I haven’t written in a while, because of Big Life Changes… moving, working, learning how to be an adult in this strange, sometimes kind of apocalyptic world.
Life, personally, and on a worldwide scale, has not been easy lately. But early on in my journey with depression, I learned that sitcoms could be a great coping mechanism. In sitcoms, things are funny when the news is devastating, love exists no matter what, drastic changes never disrupt life for more than 20 minutes. I’ve been working my way through the pantheon of the modern greats: The Office, Parks and Recreation, Friends, 30 Rock. I started with How I Met Your Mother (which is not in the list of the greats, because I have more than a couple of bones to pick with that show), but you get the point. So, with all these recent Big Changes, (and because my building has pitiably terrible internet, Netflix on a regular basis is out of the picture), I’ve been watching The Mindy Project on DVD from the library.
It’s a great show – I love Mindy Kaling’s style of comedy. Finding it felt like coming home, since she was the producer and writer of so many episodes of The Office. The Mindy Project has all the stuff I love in a sitcom: original plots, heartfelt and dynamic characters, legitimately funny writing, and of course, the romantic subplot.
In The Mindy Project, the whole premise is that the romantic subplot is more of the A plot, as Mindy wanders her way through quirky relationships in search of rom-com perfection. Except that somehow, despite Mindy’s search for a relationship being the entire point, the show still includes sitcom subplot staple, the true love plot.
Does that make it sound like I’m annoyed about it? Nothing could be further from the truth. I love the true love subplot. The true love subplot is my bread and butter. I only started watching The Office because I had heard of the magical wonderland that is Jim and Pam. Chandler and Monica are uncontestedly the best part of Friends. And it’s not just sitcoms… the smoldering Scully and Mulder, the originators of true Unresolved Sexual Tension, are half the reason I love The X-Files so much.
I love love. I love true love, especially. I love TV love because it’s so obvious, it’s so present, because the actors embody these characters created especially for each other.
Earlier tonight, I finished the second season of The Mindy Project. I’ve been slow in getting through the last few episodes because (spoilers, I guess:) Danny broke up with Mindy just after they’d begun to date, and though I know it’s too easy to just let your leads get together without the whole dance of misunderstandings (it is called a situational comedy for a reason, you know), I was so mad. I was so mad at Danny for calling things off because he was scared of commitment and then setting us up for several episodes of a confused dynamic and awkward “are we still friends?” game. And as you do, he made some pretty poor choices, that, had this been real life, would have caused me several breakdowns, at least one anxiety attack, and a damn good screaming session.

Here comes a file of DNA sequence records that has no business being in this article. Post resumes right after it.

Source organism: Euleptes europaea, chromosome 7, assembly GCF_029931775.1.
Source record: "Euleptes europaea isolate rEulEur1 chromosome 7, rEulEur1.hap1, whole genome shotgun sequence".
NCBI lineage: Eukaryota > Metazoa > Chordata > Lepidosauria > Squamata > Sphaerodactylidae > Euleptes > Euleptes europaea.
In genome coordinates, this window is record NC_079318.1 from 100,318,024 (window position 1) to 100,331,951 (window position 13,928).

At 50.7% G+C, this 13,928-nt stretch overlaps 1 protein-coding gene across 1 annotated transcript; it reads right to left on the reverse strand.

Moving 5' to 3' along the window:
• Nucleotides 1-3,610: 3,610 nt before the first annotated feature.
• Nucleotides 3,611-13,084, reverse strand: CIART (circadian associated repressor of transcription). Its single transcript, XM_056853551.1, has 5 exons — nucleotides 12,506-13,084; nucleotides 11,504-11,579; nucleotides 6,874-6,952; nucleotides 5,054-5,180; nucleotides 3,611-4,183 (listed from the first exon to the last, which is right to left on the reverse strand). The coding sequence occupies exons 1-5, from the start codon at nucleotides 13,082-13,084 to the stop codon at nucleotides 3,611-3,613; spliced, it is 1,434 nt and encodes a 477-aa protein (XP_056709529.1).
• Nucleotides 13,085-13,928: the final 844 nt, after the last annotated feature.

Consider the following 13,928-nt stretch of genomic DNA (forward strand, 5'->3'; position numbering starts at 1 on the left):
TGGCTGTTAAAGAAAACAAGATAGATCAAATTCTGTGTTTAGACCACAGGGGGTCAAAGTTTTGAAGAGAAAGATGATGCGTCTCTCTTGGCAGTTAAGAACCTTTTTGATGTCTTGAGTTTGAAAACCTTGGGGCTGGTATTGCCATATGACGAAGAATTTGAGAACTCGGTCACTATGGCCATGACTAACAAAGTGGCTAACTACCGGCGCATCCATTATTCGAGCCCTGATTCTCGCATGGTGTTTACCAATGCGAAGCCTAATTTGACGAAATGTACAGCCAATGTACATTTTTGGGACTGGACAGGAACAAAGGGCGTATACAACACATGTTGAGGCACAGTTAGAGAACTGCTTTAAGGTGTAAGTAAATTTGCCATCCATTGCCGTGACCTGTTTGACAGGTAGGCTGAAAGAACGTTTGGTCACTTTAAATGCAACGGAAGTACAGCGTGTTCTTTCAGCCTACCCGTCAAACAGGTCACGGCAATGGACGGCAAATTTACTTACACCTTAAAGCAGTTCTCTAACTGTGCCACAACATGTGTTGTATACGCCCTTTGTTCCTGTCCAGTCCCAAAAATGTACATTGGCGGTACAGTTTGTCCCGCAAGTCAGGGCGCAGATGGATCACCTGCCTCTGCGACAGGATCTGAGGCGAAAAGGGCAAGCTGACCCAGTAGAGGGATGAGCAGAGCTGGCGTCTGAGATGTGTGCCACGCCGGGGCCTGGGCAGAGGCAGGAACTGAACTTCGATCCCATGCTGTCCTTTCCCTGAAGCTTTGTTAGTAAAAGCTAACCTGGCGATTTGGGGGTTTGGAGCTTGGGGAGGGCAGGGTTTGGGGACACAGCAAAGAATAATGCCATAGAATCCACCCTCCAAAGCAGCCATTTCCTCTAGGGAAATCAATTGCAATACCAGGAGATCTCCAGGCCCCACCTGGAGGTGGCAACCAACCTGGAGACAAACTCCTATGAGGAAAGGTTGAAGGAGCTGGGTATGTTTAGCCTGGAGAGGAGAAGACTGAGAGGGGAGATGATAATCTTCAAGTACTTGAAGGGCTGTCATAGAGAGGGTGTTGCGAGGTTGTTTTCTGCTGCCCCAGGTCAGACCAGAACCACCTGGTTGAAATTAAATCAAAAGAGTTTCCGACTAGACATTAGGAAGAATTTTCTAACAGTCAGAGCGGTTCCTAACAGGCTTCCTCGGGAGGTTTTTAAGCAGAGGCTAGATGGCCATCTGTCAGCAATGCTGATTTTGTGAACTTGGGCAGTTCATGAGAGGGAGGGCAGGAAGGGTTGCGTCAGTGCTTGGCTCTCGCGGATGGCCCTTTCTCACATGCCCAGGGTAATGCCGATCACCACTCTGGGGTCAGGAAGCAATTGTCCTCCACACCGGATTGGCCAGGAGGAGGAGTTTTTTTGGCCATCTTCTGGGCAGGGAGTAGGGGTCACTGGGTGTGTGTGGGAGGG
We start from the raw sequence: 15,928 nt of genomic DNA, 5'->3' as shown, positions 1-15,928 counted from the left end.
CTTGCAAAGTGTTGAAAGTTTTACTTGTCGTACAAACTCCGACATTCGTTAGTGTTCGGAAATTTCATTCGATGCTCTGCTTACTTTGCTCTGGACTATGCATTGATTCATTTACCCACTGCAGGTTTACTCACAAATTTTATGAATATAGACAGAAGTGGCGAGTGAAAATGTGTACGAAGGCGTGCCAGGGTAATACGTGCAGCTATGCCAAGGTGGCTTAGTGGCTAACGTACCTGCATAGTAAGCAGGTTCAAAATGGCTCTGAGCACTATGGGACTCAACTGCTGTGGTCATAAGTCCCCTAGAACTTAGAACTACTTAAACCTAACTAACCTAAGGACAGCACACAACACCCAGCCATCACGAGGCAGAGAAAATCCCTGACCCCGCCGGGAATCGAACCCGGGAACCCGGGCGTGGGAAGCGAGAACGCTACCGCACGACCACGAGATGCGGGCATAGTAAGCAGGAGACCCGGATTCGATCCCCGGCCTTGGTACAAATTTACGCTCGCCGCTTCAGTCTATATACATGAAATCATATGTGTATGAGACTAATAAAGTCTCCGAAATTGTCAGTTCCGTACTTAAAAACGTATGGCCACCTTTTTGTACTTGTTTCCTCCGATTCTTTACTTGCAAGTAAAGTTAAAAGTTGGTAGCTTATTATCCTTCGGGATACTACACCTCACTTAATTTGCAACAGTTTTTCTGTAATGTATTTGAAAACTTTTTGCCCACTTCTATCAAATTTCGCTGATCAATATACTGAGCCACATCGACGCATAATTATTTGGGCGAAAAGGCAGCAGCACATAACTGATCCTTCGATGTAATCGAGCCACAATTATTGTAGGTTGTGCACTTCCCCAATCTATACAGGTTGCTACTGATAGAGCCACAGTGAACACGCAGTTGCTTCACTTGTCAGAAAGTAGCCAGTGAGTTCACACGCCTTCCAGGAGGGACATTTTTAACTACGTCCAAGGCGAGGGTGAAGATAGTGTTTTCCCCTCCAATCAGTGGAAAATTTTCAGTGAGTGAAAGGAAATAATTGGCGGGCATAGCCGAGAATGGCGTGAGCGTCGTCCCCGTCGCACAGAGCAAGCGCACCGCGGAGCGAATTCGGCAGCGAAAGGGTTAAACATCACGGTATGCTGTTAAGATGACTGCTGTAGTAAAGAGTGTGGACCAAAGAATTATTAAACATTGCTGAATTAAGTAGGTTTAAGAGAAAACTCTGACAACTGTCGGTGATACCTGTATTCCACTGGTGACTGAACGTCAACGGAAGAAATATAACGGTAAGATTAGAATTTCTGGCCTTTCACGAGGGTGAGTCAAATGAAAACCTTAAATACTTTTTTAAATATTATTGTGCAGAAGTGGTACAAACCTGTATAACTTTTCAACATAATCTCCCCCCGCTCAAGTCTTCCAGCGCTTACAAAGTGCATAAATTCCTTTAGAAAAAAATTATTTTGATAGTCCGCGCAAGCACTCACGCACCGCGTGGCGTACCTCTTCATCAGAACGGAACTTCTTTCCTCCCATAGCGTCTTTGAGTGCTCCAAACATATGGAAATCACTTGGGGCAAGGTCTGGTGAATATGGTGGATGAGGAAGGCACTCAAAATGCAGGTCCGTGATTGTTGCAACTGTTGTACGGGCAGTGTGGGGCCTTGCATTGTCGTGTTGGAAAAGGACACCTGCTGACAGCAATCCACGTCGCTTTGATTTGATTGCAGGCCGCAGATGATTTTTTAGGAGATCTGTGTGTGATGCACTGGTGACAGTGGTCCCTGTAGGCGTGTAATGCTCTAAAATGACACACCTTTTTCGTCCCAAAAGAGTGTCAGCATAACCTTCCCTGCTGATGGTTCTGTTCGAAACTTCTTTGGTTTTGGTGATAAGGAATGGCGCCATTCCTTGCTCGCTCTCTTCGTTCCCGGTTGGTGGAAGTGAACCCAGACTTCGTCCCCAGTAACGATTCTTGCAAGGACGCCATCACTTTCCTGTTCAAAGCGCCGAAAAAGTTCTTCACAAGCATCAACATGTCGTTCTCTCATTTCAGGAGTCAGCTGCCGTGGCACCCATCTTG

Of course, they got together, and things ended well for now. That’s how TV works.
Here’s the thing though – I get so, so emotionally invested. I live pretty much alone, I’m a quiet person in a new city, and I’m not ashamed to admit that these characters become my friends. I think that we all feel that way to some extent, or else these shows wouldn’t work the way they do. I love TV love because it’s comforting. It says, yes, this does exist, yes, people do end up together, yes, everything is okay at the end of the day. That’s why I watch sitcoms to cope with negative feelings. I don’t expect realism, I expect safety.
I’m also demisexual/demiromantic, which means my romantic love & attraction feelings toward others are pretty minimal. True love subplots provide me a way to feel represented or participatory (or something) within the heteronormative narrative, because they are characters I’m emotionally invested in “transcending” just physical attraction. In most plots about true love, we see physical affection as an expression of emotion, as opposed to the ‘real world’ where (so I’m told) people feel attraction first and then go on to develop emotional rapport.
So when it doesn’t work out, if even for just a few episodes there’s no relationship resolution, it physically hurts me. It’s actually devastating. I cannot rewatch a good portion of season 9 of The Office because the out-of-the-blue conflict between Jim and Pam gives me such bad anxiety.
I take these shows (probably) way too seriously, but I do so because I’m looking for confirmation of love and happiness in the world. I went through the break up of my first and only major relationship almost 3 years ago now, but still when I see a TV portrayal of a relationship I love put in peril because of a man who refuses to communicate, panic seizes a part of my heart. Particularly when it’s uncalled for in the plot or is at odds with the tone of the show (looking at you, Jim Halpert). Between my anxiety, my depression, and my weird defensive neuroses about love, what can I say?
This isn’t an article to say TV romances are good or bad, that they aren’t realistic enough, that they give impressionable young girls (ie, me) terrible expectations toward relationships or anything else even vaguely argumentative. I don’t even know what I’m really trying to say, other than I’m trying to understand my own relationship with media & romance and why they are both salving and triggering to me.